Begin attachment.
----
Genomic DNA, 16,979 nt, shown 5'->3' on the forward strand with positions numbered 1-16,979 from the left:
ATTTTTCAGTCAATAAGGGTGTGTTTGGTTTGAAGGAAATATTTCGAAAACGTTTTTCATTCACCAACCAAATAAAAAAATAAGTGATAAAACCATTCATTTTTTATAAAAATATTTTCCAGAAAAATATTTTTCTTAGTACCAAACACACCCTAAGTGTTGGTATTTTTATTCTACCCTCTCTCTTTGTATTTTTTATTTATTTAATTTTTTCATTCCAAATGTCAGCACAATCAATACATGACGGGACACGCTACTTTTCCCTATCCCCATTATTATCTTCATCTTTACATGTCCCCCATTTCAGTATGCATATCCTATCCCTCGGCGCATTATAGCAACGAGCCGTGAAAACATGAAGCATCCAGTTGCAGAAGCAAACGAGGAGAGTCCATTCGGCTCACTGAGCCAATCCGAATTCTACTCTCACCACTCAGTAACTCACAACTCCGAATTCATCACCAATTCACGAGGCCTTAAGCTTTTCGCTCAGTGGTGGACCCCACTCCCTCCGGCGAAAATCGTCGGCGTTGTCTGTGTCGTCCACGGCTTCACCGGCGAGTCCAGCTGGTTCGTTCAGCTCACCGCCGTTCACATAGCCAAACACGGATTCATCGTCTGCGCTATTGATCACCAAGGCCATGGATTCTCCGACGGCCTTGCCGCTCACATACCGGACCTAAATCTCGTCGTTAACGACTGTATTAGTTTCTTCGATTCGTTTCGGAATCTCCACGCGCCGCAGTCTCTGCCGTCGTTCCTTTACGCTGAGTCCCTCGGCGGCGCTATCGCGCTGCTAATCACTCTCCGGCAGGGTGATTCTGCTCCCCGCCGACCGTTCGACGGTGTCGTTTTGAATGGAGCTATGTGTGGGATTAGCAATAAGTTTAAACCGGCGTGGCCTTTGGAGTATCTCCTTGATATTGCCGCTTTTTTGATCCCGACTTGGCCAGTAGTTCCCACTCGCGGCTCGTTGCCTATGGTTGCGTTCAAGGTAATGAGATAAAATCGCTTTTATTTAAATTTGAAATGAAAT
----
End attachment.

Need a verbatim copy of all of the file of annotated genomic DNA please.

Genomic DNA, 16,979 nt, shown 5'->3' on the forward strand with positions numbered 1-16,979 from the left:
ATTTTTCAGTCAATAAGGGTGTGTTTGGTTTGAAGGAAATATTTCGAAAACGTTTTTCATTCACCAACCAAATAAAAAAATAAGTGATAAAACCATTCATTTTTTATAAAAATATTTTCCAGAAAAATATTTTTCTTAGTACCAAACACACCCTAAGTGTTGGTATTTTTATTCTACCCTCTCTCTTTGTATTTTTTATTTATTTAATTTTTTCATTCCAAATGTCAGCACAATCAATACATGACGGGACACGCTACTTTTCCCTATCCCCATTATTATCTTCATCTTTACATGTCCCCCATTTCAGTATGCATATCCTATCCCTCGGCGCATTATAGCAACGAGCCGTGAAAACATGAAGCATCCAGTTGCAGAAGCAAACGAGGAGAGTCCATTCGGCTCACTGAGCCAATCCGAATTCTACTCTCACCACTCAGTAACTCACAACTCCGAATTCATCACCAATTCACGAGGCCTTAAGCTTTTCGCTCAGTGGTGGACCCCACTCCCTCCGGCGAAAATCGTCGGCGTTGTCTGTGTCGTCCACGGCTTCACCGGCGAGTCCAGCTGGTTCGTTCAGCTCACCGCCGTTCACATAGCCAAACACGGATTCATCGTCTGCGCTATTGATCACCAAGGCCATGGATTCTCCGACGGCCTTGCCGCTCACATACCGGACCTAAATCTCGTCGTTAACGACTGTATTAGTTTCTTCGATTCGTTTCGGAATCTCCACGCGCCGCAGTCTCTGCCGTCGTTCCTTTACGCTGAGTCCCTCGGCGGCGCTATCGCGCTGCTAATCACTCTCCGGCAGGGTGATTCTGCTCCCCGCCGACCGTTCGACGGTGTCGTTTTGAATGGAGCTATGTGTGGGATTAGCAATAAGTTTAAACCGGCGTGGCCTTTGGAGTATCTCCTTGATATTGCCGCTTTTTTGATCCCGACTTGGCCAGTAGTTCCCACTCGCGGCTCGTTGCCTATGGTTGCGTTCAAGGTAATGAGATAAAATCGCTTTTATTTAAATTTGAAATGAAAT